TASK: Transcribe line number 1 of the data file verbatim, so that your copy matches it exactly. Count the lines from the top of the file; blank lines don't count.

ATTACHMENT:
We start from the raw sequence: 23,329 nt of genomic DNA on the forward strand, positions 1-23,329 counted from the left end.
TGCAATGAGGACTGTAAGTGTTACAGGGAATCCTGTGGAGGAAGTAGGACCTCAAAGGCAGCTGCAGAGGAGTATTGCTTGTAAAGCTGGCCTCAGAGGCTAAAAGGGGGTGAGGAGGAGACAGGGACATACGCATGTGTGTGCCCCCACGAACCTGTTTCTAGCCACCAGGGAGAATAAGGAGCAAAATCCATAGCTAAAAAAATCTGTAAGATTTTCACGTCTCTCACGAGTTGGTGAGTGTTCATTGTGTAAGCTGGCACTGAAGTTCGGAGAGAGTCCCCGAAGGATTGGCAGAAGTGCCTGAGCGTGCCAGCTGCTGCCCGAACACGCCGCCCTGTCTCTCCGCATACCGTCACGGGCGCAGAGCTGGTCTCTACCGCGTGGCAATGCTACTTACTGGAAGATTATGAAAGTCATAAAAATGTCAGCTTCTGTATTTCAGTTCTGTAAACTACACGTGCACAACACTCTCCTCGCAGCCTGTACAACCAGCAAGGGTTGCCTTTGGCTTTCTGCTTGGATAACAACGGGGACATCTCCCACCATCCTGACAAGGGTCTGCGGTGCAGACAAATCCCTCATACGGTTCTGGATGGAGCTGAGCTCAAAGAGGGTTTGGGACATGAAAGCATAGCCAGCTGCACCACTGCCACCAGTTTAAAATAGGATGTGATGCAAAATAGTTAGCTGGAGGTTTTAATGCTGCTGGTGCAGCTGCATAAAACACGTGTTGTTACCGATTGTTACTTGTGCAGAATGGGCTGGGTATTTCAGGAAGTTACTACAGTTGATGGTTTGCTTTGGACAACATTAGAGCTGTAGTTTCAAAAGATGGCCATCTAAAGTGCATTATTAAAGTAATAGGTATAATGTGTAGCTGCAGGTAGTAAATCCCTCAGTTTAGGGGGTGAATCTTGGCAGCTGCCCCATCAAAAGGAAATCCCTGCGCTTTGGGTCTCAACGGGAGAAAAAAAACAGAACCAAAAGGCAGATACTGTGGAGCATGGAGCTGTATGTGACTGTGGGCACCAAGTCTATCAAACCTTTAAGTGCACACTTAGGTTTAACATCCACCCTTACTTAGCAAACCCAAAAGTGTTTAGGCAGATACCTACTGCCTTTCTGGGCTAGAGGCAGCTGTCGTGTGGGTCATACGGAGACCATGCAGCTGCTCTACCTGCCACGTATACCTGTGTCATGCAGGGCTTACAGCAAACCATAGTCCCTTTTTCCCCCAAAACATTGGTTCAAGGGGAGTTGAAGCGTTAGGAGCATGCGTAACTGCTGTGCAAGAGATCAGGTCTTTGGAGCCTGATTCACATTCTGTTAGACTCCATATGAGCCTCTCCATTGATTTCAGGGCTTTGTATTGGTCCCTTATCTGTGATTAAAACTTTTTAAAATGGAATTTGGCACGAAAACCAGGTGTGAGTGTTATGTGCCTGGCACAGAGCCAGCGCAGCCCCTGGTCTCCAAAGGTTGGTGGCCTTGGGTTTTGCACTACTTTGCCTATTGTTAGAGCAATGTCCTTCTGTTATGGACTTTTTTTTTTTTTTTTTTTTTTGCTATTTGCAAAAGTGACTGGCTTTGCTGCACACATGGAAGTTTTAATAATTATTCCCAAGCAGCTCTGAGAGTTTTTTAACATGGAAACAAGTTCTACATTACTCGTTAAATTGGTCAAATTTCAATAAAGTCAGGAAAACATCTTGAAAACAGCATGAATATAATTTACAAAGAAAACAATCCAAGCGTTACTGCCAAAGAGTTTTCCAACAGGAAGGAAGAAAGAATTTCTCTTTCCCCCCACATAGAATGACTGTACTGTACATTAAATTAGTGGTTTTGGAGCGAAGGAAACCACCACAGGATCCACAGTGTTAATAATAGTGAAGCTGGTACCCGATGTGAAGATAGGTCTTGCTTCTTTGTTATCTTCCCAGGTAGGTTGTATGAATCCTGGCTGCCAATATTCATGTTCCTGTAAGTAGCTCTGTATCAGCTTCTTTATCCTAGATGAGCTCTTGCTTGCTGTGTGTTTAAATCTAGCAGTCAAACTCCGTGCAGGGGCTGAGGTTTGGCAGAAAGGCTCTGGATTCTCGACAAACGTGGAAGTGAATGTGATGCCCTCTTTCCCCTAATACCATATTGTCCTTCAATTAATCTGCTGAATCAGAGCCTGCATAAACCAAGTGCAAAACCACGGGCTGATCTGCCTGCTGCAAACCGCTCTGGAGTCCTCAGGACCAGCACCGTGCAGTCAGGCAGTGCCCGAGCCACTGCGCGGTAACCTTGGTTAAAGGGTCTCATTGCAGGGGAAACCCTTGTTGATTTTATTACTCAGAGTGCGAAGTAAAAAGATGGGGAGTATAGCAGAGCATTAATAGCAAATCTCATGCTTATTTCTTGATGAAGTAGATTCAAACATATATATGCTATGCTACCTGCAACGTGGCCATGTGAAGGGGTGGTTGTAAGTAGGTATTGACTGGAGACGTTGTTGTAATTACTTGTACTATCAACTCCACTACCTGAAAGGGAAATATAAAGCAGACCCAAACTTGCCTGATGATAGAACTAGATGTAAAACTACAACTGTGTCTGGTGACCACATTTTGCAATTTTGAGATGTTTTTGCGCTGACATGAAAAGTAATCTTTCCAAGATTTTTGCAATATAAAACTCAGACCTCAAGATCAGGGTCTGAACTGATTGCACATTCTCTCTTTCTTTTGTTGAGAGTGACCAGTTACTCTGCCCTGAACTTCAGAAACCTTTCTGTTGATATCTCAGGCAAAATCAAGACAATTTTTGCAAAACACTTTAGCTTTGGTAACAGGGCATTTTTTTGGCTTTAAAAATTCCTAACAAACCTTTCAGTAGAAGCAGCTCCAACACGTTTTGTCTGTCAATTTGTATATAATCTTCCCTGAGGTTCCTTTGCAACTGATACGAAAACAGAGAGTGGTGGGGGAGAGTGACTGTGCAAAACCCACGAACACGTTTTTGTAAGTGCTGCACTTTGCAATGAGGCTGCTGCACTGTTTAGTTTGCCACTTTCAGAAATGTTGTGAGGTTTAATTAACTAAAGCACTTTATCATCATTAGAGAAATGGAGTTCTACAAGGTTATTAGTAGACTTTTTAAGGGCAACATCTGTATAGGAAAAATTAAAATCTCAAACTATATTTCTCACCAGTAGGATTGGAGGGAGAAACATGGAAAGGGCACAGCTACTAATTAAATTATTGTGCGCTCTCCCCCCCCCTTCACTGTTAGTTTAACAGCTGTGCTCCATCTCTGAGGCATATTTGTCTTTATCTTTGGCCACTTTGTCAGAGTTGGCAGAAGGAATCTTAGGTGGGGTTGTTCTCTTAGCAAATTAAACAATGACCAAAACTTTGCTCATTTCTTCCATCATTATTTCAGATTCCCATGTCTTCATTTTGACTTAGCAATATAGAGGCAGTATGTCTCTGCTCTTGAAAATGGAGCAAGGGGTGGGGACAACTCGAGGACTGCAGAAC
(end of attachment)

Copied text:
We start from the raw sequence: 23,329 nt of genomic DNA on the forward strand, positions 1-23,329 counted from the left end.